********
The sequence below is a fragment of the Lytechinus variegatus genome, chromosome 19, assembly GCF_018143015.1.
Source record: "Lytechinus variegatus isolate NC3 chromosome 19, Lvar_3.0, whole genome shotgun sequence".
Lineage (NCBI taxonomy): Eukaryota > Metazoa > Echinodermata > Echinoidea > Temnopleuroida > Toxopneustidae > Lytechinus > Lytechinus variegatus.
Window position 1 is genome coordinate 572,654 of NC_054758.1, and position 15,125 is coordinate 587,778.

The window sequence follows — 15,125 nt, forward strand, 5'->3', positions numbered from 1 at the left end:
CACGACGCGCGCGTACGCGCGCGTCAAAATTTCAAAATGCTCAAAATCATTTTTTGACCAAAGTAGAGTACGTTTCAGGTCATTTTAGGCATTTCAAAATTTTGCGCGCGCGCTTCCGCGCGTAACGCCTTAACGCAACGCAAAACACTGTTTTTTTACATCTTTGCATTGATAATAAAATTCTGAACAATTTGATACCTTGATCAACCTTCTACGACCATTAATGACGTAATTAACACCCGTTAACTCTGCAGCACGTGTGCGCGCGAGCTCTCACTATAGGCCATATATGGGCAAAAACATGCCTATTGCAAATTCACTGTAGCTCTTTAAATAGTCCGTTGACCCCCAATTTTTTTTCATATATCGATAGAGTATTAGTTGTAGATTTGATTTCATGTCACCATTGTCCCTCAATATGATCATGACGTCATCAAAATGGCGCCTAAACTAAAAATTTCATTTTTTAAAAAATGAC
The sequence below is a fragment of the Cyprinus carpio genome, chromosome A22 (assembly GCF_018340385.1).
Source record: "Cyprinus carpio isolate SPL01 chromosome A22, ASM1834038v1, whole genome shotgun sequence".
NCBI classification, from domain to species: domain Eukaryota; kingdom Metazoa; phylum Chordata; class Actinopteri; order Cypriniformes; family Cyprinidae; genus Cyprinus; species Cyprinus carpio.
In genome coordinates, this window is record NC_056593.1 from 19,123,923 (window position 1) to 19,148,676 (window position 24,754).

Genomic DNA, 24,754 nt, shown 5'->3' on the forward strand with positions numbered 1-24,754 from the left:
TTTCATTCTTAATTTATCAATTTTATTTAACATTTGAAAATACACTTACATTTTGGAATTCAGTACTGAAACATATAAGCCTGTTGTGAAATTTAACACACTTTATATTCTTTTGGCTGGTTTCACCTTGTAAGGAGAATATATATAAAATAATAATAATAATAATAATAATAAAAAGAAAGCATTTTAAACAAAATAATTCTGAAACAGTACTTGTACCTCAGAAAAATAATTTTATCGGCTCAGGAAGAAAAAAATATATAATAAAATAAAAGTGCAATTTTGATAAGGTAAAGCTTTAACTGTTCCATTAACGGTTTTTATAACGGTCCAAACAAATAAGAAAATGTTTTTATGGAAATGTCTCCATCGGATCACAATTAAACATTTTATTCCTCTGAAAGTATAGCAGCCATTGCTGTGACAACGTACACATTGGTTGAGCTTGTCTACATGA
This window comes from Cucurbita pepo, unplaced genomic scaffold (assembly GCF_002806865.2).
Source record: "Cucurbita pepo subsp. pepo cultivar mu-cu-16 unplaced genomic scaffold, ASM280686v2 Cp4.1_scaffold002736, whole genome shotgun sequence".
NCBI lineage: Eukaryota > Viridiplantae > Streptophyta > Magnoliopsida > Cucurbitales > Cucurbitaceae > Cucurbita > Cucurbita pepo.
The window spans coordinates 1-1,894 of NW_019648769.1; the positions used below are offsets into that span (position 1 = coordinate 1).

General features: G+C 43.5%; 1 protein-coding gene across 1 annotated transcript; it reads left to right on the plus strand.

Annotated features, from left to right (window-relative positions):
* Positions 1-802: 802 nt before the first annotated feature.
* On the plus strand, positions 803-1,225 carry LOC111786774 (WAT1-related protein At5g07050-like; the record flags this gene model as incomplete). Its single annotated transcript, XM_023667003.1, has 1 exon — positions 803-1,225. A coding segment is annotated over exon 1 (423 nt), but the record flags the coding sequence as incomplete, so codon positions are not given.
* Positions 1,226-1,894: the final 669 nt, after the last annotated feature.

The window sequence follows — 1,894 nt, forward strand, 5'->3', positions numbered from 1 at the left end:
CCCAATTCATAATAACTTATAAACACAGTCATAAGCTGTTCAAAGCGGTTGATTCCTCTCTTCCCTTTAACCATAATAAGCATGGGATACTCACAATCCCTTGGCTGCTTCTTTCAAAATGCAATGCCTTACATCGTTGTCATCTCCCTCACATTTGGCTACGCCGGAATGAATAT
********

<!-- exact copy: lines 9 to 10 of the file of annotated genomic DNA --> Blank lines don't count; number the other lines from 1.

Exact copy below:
NCBI classification, from domain to species: domain Eukaryota; kingdom Metazoa; phylum Chordata; class Actinopteri; order Cypriniformes; family Cyprinidae; genus Cyprinus; species Cyprinus carpio.
In genome coordinates, this window is record NC_056593.1 from 19,123,923 (window position 1) to 19,148,676 (window position 24,754).